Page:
Horticulture’s Ivy Tapped to Lead Ag Institute
Growing up on a farm in central Tennessee, Lee Ivy has always been involved with agriculture. A senior lecturer in the College of Agriculture and Life Sciences Department of Horticultural Science, Ivy has now been tapped to lead NC State University’s Agricultural Institute (AGI).
Ivy, who earned his master’s degree at NC State, brings a wealth of experience to leading AGI. AGI students can earn an Associate of Applied Science degree in six academic programs, ranging from agribusiness management to landscape technology.
Before coming to NC State, Ivy was a professor at Sandhills Community College.
“Having worked with associate degree students for 20 years, I feel like I understand what they’re looking for and what they need,” Ivy says. He says the two-year students seek out hands-on learning where they can get their hands dirty and prepare for a career in agriculture or related industries.
“It’s really exciting to be directing a program that is so focused on that. North Carolina is so diverse in its agriculture. There are so many different things that we grow and do with agriculture in this state and it’s an honor to be a part of that,” says Ivy.
“The college welcomes Lee to take on this important leadership role with AGI. AGI is the largest and most comprehensive two-year agricultural degree program in the nation. Lee has the perfect skill set and passion for the AGI program, and I expect he will take us to the next level of excellence,” says Richard Linton, dean of the college.
And being the son of an agricultural educator, Ivy has always had respect for those in the industry, especially teachers and Extension agents.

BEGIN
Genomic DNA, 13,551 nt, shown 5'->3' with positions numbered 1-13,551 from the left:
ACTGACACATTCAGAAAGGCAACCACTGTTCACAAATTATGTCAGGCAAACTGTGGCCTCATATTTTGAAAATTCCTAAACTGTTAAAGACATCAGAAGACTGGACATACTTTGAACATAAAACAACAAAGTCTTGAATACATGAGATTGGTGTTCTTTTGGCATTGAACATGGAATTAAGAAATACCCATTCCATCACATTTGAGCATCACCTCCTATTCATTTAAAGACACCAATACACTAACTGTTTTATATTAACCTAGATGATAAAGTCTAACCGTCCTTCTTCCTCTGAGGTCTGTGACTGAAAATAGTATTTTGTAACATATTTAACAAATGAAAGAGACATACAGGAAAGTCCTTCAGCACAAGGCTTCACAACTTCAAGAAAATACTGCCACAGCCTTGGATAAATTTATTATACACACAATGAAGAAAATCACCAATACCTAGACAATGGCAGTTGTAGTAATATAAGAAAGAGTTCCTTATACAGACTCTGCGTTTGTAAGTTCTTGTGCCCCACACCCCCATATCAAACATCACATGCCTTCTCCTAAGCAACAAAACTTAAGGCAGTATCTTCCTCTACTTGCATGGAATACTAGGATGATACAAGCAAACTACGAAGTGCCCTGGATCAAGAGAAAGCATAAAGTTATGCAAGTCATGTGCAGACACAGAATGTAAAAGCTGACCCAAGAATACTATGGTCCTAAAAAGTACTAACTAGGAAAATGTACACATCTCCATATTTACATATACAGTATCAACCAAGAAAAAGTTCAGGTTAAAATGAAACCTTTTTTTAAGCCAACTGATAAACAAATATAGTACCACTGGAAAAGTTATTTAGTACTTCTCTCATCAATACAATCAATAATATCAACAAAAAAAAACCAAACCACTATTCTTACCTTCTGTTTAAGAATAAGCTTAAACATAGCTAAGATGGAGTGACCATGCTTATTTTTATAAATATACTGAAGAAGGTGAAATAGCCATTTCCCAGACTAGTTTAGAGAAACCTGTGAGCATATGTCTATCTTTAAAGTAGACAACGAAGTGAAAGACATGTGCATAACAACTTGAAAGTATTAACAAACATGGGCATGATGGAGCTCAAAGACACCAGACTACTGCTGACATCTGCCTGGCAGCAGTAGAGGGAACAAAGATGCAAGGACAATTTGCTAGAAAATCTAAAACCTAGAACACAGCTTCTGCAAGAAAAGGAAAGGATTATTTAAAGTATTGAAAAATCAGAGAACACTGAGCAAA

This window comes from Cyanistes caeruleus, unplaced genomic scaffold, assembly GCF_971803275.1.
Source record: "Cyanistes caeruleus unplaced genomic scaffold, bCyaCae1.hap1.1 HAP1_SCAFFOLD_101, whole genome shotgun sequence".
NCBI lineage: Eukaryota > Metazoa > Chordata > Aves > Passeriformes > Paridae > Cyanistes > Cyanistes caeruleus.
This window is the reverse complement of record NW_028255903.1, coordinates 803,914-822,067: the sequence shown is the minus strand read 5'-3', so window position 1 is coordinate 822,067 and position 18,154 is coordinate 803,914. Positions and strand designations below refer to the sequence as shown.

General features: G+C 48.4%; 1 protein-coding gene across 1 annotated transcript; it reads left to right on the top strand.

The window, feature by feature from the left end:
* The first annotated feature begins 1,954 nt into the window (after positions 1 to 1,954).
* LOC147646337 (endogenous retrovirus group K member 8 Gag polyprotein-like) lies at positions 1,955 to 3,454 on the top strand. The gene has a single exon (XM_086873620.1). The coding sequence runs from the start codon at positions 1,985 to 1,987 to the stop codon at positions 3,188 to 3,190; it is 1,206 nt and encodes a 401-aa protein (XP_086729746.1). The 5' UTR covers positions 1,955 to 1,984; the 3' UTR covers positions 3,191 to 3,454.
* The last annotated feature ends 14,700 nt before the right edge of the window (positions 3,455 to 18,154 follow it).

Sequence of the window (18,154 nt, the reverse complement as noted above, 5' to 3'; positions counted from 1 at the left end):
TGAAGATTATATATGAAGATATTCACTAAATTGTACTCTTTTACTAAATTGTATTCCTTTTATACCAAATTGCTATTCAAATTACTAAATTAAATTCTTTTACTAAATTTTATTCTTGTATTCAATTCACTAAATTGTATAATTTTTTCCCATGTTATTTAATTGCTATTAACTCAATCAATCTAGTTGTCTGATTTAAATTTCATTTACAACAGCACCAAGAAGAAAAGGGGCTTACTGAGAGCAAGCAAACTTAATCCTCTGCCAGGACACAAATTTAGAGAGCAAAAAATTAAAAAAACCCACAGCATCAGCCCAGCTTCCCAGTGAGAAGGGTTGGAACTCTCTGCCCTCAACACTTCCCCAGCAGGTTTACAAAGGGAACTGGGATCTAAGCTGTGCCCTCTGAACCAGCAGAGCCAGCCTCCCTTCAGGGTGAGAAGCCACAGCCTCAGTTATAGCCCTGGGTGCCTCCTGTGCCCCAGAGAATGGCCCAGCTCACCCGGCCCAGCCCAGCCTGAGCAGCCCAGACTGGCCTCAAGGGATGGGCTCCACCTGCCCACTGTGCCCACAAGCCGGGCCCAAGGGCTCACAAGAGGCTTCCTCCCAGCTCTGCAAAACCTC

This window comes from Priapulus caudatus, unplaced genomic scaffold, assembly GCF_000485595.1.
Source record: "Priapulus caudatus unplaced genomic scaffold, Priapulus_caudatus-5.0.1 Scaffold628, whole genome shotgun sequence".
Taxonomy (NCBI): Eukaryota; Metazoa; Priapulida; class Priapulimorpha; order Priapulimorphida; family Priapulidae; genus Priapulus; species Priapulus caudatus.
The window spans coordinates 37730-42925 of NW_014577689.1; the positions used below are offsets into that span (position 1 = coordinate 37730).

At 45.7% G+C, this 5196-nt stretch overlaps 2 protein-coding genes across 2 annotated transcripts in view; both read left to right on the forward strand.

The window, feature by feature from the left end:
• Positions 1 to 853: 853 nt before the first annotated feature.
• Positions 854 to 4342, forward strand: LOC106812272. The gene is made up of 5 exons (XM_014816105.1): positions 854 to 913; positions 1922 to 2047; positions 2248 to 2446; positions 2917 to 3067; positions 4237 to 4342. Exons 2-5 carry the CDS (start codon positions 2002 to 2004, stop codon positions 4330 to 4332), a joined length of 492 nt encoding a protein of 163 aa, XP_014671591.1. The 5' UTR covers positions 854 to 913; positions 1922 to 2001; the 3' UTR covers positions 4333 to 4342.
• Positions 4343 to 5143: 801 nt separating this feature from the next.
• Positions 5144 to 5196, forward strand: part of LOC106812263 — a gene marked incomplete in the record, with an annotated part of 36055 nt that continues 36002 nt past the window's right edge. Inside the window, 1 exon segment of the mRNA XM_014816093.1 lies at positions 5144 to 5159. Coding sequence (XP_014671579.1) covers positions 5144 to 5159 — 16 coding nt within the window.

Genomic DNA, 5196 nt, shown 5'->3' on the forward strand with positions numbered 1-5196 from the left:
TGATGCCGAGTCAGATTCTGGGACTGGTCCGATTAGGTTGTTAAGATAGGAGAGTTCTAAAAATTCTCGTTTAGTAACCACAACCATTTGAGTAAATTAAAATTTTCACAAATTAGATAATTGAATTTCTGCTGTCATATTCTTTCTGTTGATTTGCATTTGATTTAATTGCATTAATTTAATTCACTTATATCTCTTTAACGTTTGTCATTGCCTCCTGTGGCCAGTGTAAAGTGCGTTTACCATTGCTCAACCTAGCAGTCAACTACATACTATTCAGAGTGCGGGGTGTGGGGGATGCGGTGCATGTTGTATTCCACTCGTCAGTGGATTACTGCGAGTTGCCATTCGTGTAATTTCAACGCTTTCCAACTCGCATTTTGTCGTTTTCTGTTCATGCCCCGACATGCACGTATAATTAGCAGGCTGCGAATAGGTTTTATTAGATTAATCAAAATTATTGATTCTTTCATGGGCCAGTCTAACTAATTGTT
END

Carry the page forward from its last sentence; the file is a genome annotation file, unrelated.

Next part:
“My father taught for a few years and during that time, he would get me in touch with Extension agents or other teachers. …I started thinking about what I was going to do with my life and I wanted to become someone that made a difference. I wanted to have an impact.”
Like his father, Ivy became a teacher.
“The professors I had at NC State taught me how to care for students. They taught me how to push students and expect a level of commitment from them, but also to be compassionate. They taught me passion for this industry,” Ivy says. And he’s never looked back.
Ivy already has close ties to AGI and its students in his role as AGI coordinator in horticultural science management. One of the things he hopes to set up as AGI’s new director is apprenticeships for students.
“We already do mandatory internships, but I’d like to partner with different companies that would sign on to support students throughout their education. Students in turn would sign on to work for them for a period of time,” Ivy explains. He says he’s already had informal conversations with folks in the horticultural industry who seem to be extremely interested.
“Lee’s focus on student success and his strong connections with industry will serve our students well,” says John Dole, associate dean and director of academic programs.
In addition to taking on his new role as director of AGI, Ivy is pursuing his doctoral degree.
“I’m just chipping away a little bit at a time,” he says. He’s focusing his dissertation on distance education versus face-to-face learning — whether skills and aptitudes are the same and how they transfer into industry.
“Essentially are students more prepared having been taught face-to-face or online? With horticulture and agriculture being such an applied science, my question is, can we do it well online or not?” Ivy says.
This post was originally published in College of Agriculture and Life Sciences News.